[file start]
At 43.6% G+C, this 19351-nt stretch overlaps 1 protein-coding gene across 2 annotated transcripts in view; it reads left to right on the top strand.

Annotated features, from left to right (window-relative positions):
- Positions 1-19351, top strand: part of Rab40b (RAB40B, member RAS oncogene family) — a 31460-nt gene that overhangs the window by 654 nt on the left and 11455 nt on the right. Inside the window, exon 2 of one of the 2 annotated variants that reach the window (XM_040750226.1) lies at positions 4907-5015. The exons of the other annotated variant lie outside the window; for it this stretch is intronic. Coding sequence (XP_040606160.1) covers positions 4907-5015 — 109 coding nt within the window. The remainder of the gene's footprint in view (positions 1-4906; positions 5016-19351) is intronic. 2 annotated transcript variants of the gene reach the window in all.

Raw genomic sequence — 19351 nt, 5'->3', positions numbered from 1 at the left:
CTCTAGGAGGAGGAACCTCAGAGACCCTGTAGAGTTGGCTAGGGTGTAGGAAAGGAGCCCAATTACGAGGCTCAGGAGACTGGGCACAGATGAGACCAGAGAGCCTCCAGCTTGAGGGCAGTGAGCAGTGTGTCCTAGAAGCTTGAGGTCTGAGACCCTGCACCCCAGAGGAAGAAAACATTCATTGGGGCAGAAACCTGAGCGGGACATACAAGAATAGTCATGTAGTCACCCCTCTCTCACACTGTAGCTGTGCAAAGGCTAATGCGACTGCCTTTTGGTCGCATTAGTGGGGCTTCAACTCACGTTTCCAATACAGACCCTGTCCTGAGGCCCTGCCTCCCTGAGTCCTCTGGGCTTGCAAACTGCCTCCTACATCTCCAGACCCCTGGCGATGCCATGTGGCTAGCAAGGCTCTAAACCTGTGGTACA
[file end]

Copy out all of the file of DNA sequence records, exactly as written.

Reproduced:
At 43.6% G+C, this 19351-nt stretch overlaps 1 protein-coding gene across 2 annotated transcripts in view; it reads left to right on the top strand.

Annotated features, from left to right (window-relative positions):
- Positions 1-19351, top strand: part of Rab40b (RAB40B, member RAS oncogene family) — a 31460-nt gene that overhangs the window by 654 nt on the left and 11455 nt on the right. Inside the window, exon 2 of one of the 2 annotated variants that reach the window (XM_040750226.1) lies at positions 4907-5015. The exons of the other annotated variant lie outside the window; for it this stretch is intronic. Coding sequence (XP_040606160.1) covers positions 4907-5015 — 109 coding nt within the window. The remainder of the gene's footprint in view (positions 1-4906; positions 5016-19351) is intronic. 2 annotated transcript variants of the gene reach the window in all.

Raw genomic sequence — 19351 nt, 5'->3', positions numbered from 1 at the left:
CTCTAGGAGGAGGAACCTCAGAGACCCTGTAGAGTTGGCTAGGGTGTAGGAAAGGAGCCCAATTACGAGGCTCAGGAGACTGGGCACAGATGAGACCAGAGAGCCTCCAGCTTGAGGGCAGTGAGCAGTGTGTCCTAGAAGCTTGAGGTCTGAGACCCTGCACCCCAGAGGAAGAAAACATTCATTGGGGCAGAAACCTGAGCGGGACATACAAGAATAGTCATGTAGTCACCCCTCTCTCACACTGTAGCTGTGCAAAGGCTAATGCGACTGCCTTTTGGTCGCATTAGTGGGGCTTCAACTCACGTTTCCAATACAGACCCTGTCCTGAGGCCCTGCCTCCCTGAGTCCTCTGGGCTTGCAAACTGCCTCCTACATCTCCAGACCCCTGGCGATGCCATGTGGCTAGCAAGGCTCTAAACCTGTGGTACA